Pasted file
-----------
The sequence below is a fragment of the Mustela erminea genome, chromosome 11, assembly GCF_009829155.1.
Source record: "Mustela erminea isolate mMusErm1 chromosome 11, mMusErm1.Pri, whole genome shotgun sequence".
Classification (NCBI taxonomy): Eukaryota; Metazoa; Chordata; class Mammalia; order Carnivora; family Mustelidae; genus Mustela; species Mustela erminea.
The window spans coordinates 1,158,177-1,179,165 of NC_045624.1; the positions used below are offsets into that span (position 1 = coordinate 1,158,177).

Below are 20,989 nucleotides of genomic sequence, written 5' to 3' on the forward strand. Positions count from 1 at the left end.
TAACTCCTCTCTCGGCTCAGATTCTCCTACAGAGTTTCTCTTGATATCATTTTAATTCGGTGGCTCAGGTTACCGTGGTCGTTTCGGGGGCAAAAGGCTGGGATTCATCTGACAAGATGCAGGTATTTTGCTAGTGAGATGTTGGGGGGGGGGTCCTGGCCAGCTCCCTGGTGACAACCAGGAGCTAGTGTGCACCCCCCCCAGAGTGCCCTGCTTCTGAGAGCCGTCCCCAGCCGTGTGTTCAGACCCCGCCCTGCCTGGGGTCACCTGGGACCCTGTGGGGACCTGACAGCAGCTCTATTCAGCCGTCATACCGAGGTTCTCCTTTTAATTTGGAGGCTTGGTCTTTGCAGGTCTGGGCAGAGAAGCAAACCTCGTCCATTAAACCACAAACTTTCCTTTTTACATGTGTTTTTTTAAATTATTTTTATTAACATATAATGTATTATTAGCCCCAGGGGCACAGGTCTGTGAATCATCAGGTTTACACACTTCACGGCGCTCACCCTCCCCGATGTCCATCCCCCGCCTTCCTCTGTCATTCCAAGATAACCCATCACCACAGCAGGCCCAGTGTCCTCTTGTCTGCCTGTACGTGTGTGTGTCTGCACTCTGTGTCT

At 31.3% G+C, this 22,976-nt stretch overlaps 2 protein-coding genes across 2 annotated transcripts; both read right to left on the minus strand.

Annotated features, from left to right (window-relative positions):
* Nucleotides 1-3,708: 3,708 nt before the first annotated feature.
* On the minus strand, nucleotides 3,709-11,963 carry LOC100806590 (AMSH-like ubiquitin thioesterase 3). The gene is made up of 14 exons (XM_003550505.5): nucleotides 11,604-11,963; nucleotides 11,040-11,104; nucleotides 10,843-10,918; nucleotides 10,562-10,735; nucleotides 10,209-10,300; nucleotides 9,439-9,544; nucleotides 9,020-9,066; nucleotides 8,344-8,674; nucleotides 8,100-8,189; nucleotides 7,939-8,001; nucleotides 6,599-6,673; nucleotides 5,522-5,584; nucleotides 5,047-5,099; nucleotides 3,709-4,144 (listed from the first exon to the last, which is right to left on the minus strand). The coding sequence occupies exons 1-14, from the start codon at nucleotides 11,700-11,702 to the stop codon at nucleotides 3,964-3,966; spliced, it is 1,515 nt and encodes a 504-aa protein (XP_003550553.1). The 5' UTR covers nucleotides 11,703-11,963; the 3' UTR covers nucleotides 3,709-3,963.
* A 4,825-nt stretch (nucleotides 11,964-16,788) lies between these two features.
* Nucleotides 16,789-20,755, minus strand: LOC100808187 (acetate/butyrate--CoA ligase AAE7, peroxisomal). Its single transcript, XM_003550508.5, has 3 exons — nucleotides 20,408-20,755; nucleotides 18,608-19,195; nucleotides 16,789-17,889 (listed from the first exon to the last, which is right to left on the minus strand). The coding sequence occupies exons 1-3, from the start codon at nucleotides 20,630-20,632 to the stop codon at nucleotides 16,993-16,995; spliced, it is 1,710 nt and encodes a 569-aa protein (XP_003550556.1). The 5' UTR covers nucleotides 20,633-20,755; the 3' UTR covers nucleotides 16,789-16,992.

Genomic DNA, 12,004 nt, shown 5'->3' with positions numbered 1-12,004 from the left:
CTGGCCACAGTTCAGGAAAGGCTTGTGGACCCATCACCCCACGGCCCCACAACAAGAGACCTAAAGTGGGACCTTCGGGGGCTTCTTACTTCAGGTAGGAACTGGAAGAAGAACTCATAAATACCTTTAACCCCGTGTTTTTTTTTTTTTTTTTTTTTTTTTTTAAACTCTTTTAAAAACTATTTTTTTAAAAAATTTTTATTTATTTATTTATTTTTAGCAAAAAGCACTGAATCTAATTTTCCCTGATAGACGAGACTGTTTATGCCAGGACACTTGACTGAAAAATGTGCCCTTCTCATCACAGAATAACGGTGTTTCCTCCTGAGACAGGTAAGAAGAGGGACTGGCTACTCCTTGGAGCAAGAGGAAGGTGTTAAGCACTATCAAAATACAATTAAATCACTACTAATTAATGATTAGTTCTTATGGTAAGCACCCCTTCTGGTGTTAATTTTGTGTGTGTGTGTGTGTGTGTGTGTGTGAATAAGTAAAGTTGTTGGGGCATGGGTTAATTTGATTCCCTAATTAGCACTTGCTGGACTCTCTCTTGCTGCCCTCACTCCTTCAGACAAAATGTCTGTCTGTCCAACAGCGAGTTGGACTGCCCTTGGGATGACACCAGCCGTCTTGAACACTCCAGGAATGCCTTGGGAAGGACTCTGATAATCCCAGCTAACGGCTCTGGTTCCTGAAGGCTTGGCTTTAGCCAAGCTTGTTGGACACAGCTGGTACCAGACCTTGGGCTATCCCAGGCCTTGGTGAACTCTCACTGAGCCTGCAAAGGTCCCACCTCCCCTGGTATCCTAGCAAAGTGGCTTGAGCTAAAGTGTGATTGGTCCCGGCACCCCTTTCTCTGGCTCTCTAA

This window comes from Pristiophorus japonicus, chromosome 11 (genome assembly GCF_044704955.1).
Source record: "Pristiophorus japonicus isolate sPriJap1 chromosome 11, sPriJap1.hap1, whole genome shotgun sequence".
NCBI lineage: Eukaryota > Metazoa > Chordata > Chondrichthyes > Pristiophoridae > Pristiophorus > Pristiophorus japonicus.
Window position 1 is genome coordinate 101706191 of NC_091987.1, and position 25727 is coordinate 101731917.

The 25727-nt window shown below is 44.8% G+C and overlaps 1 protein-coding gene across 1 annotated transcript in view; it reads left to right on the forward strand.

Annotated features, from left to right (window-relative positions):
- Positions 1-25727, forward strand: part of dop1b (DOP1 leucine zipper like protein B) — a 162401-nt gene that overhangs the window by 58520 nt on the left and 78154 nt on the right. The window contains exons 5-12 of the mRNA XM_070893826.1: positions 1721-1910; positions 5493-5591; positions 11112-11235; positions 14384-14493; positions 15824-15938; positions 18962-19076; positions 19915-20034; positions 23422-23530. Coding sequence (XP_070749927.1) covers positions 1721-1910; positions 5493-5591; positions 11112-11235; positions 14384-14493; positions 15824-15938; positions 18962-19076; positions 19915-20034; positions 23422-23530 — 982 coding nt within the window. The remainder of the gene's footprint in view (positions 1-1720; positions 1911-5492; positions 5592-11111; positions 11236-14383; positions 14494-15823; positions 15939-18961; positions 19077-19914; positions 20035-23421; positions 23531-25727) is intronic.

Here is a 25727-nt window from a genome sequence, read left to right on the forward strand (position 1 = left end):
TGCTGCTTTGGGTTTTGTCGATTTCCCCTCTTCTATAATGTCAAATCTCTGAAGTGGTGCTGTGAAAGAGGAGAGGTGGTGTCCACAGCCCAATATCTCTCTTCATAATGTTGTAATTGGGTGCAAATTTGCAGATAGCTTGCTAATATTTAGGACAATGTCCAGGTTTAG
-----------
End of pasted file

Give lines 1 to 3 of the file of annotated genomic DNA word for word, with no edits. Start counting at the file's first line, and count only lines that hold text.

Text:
The sequence below is a fragment of the Mustela erminea genome, chromosome 11, assembly GCF_009829155.1.
Source record: "Mustela erminea isolate mMusErm1 chromosome 11, mMusErm1.Pri, whole genome shotgun sequence".
Classification (NCBI taxonomy): Eukaryota; Metazoa; Chordata; class Mammalia; order Carnivora; family Mustelidae; genus Mustela; species Mustela erminea.